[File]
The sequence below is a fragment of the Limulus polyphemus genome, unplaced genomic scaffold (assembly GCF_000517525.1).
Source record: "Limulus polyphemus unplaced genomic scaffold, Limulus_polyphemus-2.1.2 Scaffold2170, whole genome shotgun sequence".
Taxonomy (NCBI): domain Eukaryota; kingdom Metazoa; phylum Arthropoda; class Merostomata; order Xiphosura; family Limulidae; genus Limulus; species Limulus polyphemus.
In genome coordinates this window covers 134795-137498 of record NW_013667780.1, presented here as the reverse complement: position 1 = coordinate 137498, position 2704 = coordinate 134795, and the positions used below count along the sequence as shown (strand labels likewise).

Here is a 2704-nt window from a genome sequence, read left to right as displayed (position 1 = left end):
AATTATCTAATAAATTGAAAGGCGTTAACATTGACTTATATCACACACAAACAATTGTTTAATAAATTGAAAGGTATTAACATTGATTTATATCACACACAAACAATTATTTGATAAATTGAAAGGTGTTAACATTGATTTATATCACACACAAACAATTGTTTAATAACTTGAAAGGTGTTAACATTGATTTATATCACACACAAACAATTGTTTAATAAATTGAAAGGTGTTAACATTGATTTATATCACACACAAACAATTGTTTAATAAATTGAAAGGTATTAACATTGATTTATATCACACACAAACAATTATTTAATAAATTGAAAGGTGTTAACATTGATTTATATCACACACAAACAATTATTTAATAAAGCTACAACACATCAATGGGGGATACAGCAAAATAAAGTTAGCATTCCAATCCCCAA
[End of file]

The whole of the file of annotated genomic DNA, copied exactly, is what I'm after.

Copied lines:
The sequence below is a fragment of the Limulus polyphemus genome, unplaced genomic scaffold (assembly GCF_000517525.1).
Source record: "Limulus polyphemus unplaced genomic scaffold, Limulus_polyphemus-2.1.2 Scaffold2170, whole genome shotgun sequence".
Taxonomy (NCBI): domain Eukaryota; kingdom Metazoa; phylum Arthropoda; class Merostomata; order Xiphosura; family Limulidae; genus Limulus; species Limulus polyphemus.
In genome coordinates this window covers 134795-137498 of record NW_013667780.1, presented here as the reverse complement: position 1 = coordinate 137498, position 2704 = coordinate 134795, and the positions used below count along the sequence as shown (strand labels likewise).

Here is a 2704-nt window from a genome sequence, read left to right as displayed (position 1 = left end):
AATTATCTAATAAATTGAAAGGCGTTAACATTGACTTATATCACACACAAACAATTGTTTAATAAATTGAAAGGTATTAACATTGATTTATATCACACACAAACAATTATTTGATAAATTGAAAGGTGTTAACATTGATTTATATCACACACAAACAATTGTTTAATAACTTGAAAGGTGTTAACATTGATTTATATCACACACAAACAATTGTTTAATAAATTGAAAGGTGTTAACATTGATTTATATCACACACAAACAATTGTTTAATAAATTGAAAGGTATTAACATTGATTTATATCACACACAAACAATTATTTAATAAATTGAAAGGTGTTAACATTGATTTATATCACACACAAACAATTATTTAATAAAGCTACAACACATCAATGGGGGATACAGCAAAATAAAGTTAGCATTCCAATCCCCAA